So, What’s A V-Meme?

Braden Neusiedlersee

Braden, outside the Donnerskirchen Train Stop in the Burgenland, Austria, 2012

Lots of people ask me what a v-Meme, or Value Meme is — it’s the most asked question.  I thought I’d lay out a modestly simple response to the topic.

The first thing to understand is what a Meme is.  A Meme is a recurring thought pattern, or piece of information, that is passed between individuals in a community.  My fancy way of saying it would be ‘information spread organically between sentient actors in some defined community or culture.’  Much like a gene, memes can be spread horizontally or through some kind of inheritance.  Think about the memes that define your family story — everyone knows them, and they are repeated ad nauseum at Christmas.  You tell your mom you don’t want to hear that story, she doesn’t care.  It gets repeated.

A Value Meme, or v-Meme for short, is subset of memes with some interesting properties.  The term was coined by Don Beck and Christopher Cowan.    Some think of them as orienting platforms of thought for people and societies.  That’s not too bad, but what does it mean?  I like to define v-Memes as self-similar repeatable and transferable patterns of thought that govern how information is shared in a given social/relational system.  They are more than just an ordinary hunk of information, like ‘An apple a day keeps the doctor away.’  They are meta-informational structures, that also structure how all topical information is transferred in a culture.  These meta-informational structures talk about how societies will set the stage to talk about a variety of issues, as well as how individuals will talk about them amongst each other.  And via Conway’s Law, they are mirrored in the social structures of the societies that produce them.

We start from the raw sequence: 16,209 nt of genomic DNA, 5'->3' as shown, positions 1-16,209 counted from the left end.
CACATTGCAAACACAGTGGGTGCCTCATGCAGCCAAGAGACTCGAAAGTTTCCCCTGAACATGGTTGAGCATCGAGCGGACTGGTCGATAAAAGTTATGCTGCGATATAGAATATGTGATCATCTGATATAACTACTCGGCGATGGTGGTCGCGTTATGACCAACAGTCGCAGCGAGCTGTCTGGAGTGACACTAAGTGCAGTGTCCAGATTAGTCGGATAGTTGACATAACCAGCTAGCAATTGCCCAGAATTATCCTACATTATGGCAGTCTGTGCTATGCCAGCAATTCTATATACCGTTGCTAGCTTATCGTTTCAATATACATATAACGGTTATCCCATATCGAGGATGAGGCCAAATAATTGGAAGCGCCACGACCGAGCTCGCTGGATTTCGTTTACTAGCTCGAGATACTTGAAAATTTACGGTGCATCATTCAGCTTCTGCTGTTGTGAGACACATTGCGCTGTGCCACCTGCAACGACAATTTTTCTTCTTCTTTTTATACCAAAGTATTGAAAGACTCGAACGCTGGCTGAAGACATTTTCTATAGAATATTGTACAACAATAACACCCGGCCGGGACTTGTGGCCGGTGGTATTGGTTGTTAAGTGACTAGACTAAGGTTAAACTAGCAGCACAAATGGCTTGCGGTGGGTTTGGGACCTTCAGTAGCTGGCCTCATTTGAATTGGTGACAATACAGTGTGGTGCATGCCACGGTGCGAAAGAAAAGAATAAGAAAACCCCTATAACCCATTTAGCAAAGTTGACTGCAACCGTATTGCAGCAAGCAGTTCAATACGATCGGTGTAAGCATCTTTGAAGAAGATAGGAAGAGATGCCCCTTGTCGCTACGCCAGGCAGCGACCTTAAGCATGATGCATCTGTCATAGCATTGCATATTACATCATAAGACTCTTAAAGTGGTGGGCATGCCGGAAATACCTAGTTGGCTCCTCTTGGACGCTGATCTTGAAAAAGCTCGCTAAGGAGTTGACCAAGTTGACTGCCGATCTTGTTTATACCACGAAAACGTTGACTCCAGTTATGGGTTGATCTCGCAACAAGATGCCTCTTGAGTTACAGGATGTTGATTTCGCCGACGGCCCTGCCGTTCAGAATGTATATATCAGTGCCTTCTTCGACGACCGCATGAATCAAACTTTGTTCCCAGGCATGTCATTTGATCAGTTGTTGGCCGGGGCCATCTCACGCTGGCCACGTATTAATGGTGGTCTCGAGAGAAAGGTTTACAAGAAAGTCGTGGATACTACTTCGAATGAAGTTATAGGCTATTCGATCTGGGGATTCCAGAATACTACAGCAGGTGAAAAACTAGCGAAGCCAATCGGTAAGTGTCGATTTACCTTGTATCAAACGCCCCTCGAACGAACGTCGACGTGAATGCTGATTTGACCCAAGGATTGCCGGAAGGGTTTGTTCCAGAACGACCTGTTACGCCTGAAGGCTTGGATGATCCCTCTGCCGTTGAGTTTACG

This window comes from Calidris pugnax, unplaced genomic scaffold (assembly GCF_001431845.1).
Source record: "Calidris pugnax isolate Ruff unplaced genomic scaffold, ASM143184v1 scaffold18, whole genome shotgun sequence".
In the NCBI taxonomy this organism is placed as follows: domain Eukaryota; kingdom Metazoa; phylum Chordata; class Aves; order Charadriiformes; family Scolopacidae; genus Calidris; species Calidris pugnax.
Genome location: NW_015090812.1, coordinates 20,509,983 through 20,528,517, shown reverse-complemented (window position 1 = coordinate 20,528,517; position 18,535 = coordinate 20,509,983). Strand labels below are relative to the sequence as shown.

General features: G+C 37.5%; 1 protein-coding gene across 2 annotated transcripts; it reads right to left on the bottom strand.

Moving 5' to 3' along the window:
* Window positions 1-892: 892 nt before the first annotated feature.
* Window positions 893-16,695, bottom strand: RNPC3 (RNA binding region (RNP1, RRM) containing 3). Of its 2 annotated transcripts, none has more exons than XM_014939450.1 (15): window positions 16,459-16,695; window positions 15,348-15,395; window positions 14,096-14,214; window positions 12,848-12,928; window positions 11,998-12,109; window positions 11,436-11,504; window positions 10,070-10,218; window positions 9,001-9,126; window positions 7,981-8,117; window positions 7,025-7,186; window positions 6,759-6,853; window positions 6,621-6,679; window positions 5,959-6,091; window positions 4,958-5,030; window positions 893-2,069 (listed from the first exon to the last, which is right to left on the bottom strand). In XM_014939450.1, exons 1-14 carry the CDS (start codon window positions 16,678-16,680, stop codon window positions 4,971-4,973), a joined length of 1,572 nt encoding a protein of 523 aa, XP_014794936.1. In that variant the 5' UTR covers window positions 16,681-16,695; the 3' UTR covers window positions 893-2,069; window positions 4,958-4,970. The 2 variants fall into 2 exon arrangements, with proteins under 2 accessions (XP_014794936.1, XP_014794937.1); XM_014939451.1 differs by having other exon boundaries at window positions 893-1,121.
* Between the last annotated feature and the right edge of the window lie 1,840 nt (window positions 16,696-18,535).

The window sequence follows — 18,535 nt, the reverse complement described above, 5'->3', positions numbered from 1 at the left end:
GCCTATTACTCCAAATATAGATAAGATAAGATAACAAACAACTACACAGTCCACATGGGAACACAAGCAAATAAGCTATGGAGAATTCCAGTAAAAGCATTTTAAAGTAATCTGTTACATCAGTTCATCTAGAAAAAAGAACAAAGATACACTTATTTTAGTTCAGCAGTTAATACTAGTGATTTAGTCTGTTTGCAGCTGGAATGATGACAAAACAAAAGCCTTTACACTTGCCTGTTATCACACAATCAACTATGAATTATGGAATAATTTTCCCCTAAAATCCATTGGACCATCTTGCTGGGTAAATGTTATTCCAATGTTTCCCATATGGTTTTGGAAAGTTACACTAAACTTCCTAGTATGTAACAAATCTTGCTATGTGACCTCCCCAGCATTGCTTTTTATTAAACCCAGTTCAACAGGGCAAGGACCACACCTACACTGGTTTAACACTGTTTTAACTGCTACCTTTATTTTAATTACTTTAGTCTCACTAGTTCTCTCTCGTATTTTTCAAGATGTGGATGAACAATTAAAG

Let’s unpack this a little.  When I say ‘self-similar’, in this case what I mean is that the society will use this method of transfer of information, as well as an individual.  One of the v-Memes with the most descriptive names is the Authoritarian v-Meme.  Everyone has an idea of what an Authoritarian is, and immediately one word that might come to mind is ‘bossy’.  But can a society be ‘bossy’?  A better way of describing the Authoritarian v-Meme becomes ‘an interest in power and control.’  Being bossy might be a strategy for Authoritarian behavior and gaining power and control.  But not every person who’s an Authoritarian is going to be bossy.  In fact, most Authoritarian systems use far more sophisticated techniques that just yelling to get you to do what they want you to do.

Likewise, the emphasis on self-similarity means that it has to be reflective of both societal behavior, or the big picture, as well as individual acts.  ‘Power and Control’ would perfectly characterize, for example, East German culture before the Berlin Wall came down.  Yet the method of control that was actually used was that Stasi, the feared East German security apparatus, used everyone ratting everyone out to maintain control.  Once again, information flows and controls are better ways of characterizing both individual actions (in this case, no one would talk to anyone because they never knew who would betray them — a perfect, fragmented Authoritarian structure) and societal actions (setting up an apparatus that would perpetrate relational disruption to maintain the fragmentation necessary for its continuity.)

Hopefully, this is a start on understanding v-Memes.  I’ve put up my four slides that describe the characteristics of ‘The Big Four’ Spiral levels:  Authoritarian, Legalistic, Performance-based, and Communitarian.  The rest of the blog is devoted to discussing how all this stuff works.  It’s all interconnected, so if you’re expecting an easy answer, you’re going to be disappointed.  But once you figure it out — well, it’s the story of all of us.  Including your dog.  And that monkey in Papua New Guinea.  Which is the point.





Takeaways:  V-Memes are patterns of thought arising from fundamental empathetic dynamics of a given social structure that govern behavior, reflected in both society and individual actions.  Beware simplistic v-Memes, like ‘Communitarians are nice,’ or ‘Authoritarians are jerks.’  They don’t shed light on how information is transferred in the social structure.  And that’s the core of how v-Memes operate.